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Universal Credit and savings: What you need to know

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Written by: YourMoney.com
30/11/2020
With unemployment set to peak next year and many facing redundancy now, Universal Credit applications are expected to rise. Here’s what you need to know if you have savings.

More than five million people are now in receipt of Universal Credit after the benefit saw a spike in applicants amid the coronavirus pandemic.

Those on low incomes, people who cannot work or are out of work can claim Universal Credit with the standard allowance for single people aged 25 and over currently standing at £409.89 per month.

Generally if you and your partner have less than £16,000 in savings, you may be eligible for Universal Credit.

Kay Ingram, director of public policy at financial planning group LEBC said those who have savings may see their entitlement to the benefit reduced.

Savings under £6,000 are disregarded, but between this amount and £16,000, each £250 of savings reduces the credit by £4.35 per month. Those with savings may however still be eligible to claim.

Below, Ingram shares six tips to help those with savings protect their eligibility to claim Universal Credit:

  1. Ring fence any money owed for your 2018/19 tax bill. Tax due via self-assessment is usually paid in two instalments in July and January of the following tax year. This year taxpayers can defer making the July payment until 31 January. Money set aside for tax is not counted as savings for the Universal Credit means test, so will not reduce entitlement to benefits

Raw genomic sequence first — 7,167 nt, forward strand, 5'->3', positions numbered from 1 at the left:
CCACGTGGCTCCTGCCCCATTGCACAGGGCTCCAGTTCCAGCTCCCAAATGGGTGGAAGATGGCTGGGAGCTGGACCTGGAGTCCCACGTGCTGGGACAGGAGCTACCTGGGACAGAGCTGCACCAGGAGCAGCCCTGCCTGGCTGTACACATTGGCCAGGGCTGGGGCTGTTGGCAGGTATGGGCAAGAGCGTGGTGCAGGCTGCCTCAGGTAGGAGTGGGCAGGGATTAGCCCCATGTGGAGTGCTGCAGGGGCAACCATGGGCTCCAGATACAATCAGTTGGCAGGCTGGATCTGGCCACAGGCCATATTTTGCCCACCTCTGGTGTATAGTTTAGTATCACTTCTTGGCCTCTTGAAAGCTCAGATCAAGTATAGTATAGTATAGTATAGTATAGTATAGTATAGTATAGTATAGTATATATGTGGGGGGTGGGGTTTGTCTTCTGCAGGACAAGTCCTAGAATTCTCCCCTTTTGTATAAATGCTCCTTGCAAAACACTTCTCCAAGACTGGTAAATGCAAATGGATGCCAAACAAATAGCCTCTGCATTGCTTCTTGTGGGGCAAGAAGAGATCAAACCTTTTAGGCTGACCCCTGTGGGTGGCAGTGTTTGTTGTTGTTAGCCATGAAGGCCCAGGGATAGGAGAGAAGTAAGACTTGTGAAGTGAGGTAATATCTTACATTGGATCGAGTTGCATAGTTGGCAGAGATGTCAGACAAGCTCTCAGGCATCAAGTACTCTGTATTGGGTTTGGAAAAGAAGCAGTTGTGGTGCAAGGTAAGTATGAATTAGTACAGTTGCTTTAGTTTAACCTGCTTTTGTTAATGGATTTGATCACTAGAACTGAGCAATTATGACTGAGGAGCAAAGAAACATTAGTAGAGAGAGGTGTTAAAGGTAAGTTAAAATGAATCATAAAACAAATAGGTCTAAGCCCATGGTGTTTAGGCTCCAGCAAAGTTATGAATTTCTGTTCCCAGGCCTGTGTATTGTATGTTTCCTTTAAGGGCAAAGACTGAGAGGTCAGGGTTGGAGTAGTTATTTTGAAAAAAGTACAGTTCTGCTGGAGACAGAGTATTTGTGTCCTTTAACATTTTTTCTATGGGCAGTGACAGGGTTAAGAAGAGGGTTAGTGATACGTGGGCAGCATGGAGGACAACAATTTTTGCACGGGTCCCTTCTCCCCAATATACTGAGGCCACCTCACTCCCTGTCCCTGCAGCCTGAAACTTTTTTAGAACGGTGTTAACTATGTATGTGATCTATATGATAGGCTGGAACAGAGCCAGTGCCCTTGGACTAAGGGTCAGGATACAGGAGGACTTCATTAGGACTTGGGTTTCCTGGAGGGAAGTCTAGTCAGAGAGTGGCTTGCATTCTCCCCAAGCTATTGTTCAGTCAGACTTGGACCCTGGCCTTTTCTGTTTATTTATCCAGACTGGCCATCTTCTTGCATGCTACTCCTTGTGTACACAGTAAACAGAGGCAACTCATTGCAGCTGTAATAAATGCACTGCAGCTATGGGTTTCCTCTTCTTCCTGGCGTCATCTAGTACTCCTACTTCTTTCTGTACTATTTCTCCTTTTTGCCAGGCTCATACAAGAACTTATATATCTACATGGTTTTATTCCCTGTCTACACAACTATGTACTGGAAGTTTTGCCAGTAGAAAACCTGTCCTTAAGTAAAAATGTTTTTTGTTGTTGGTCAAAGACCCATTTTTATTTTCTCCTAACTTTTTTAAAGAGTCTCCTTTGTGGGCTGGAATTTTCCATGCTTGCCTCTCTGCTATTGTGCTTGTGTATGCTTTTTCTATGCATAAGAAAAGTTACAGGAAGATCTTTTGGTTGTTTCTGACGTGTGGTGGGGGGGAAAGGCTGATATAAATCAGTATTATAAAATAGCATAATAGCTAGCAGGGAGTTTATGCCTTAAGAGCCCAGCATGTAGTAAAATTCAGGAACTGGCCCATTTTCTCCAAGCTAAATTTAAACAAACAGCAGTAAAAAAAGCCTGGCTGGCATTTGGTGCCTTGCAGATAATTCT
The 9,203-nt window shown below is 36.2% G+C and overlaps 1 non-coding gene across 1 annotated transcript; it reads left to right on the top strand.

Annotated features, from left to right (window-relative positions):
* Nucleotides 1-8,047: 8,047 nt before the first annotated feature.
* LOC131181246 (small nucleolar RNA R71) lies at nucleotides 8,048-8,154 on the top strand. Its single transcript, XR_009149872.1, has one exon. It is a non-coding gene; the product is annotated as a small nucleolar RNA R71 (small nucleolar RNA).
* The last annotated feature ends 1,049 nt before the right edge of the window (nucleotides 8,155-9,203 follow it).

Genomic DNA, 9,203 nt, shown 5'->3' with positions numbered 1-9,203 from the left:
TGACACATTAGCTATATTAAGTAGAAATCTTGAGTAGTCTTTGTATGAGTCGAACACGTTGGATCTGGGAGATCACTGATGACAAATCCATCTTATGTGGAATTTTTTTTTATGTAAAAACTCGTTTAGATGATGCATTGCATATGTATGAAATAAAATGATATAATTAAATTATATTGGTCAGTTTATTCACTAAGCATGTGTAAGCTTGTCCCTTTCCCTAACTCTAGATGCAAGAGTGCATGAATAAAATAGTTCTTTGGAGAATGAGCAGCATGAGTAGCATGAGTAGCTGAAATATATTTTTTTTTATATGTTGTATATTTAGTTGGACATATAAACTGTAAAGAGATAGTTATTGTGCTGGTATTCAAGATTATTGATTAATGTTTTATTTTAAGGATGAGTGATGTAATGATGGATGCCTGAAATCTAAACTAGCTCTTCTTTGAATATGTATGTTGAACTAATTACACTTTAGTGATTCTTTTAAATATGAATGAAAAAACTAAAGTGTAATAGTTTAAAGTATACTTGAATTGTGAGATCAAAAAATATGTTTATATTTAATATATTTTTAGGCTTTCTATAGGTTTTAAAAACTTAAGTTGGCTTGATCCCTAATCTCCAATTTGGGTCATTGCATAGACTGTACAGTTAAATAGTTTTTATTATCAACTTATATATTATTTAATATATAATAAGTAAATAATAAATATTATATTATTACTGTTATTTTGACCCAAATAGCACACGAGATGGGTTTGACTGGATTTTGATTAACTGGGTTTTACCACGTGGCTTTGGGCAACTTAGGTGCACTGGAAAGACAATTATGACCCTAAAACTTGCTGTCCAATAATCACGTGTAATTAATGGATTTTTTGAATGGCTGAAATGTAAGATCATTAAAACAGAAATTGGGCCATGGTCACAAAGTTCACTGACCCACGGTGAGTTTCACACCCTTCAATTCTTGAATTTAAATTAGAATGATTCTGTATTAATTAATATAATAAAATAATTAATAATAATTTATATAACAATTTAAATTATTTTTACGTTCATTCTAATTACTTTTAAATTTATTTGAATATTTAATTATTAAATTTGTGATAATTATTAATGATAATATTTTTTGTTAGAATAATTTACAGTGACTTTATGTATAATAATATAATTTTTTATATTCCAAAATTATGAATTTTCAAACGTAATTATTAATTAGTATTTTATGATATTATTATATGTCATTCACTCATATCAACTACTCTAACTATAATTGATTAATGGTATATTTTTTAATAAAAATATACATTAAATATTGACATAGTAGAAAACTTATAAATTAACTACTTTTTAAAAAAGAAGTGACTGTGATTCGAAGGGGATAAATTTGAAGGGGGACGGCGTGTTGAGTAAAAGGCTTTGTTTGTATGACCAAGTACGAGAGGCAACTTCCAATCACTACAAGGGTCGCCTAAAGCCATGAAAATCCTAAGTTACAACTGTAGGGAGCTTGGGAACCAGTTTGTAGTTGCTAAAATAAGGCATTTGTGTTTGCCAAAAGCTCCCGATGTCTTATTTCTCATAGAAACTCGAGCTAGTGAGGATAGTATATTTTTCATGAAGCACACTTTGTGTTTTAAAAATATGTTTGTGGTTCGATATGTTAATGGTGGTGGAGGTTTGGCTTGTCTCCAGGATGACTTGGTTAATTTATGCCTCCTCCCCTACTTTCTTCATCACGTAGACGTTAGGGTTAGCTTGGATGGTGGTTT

2. Money in pension pots is not counted for the Universal Credit means test, unless the claimant is over the age of 66. But, if money is withdrawn, it will count towards the means test
  3. The self-employed should ensure that any money belonging to their business is ring fenced, and ideally held in a separate account, or it too will be counted towards the means test for Universal Credit
  4. Young people saving for a house deposit through a Lifetime ISA will see their savings count towards the means test for Universal Credit. If the money is withdrawn, they will lose the 25% bonus added to the LISA by the government, so if possible, other savings should be spent first.
  5. Universal Credit claimants are eligible to start a Help to Save account, which can be maintained for up to four years after their Universal Credit claim ceases. So, those able to get back into work may be able to rebuild their savings with the Help to Save scheme which includes a 50% government bonus. Eligible claimants with household income of £604.56 per month or more may open an account.  Maximum savings are £50 per month over four years, with a bonus of 50% of the highest balance paid after year two and year four. Access to these savings is permitted without losing the bonus
  6. Parents who claim Universal Credit can continue to receive Childcare Vouchers but are ineligible for a Tax-Free Childcare Account – but they can receive help with up to 85% of childcare costs as a Universal Credit claimant

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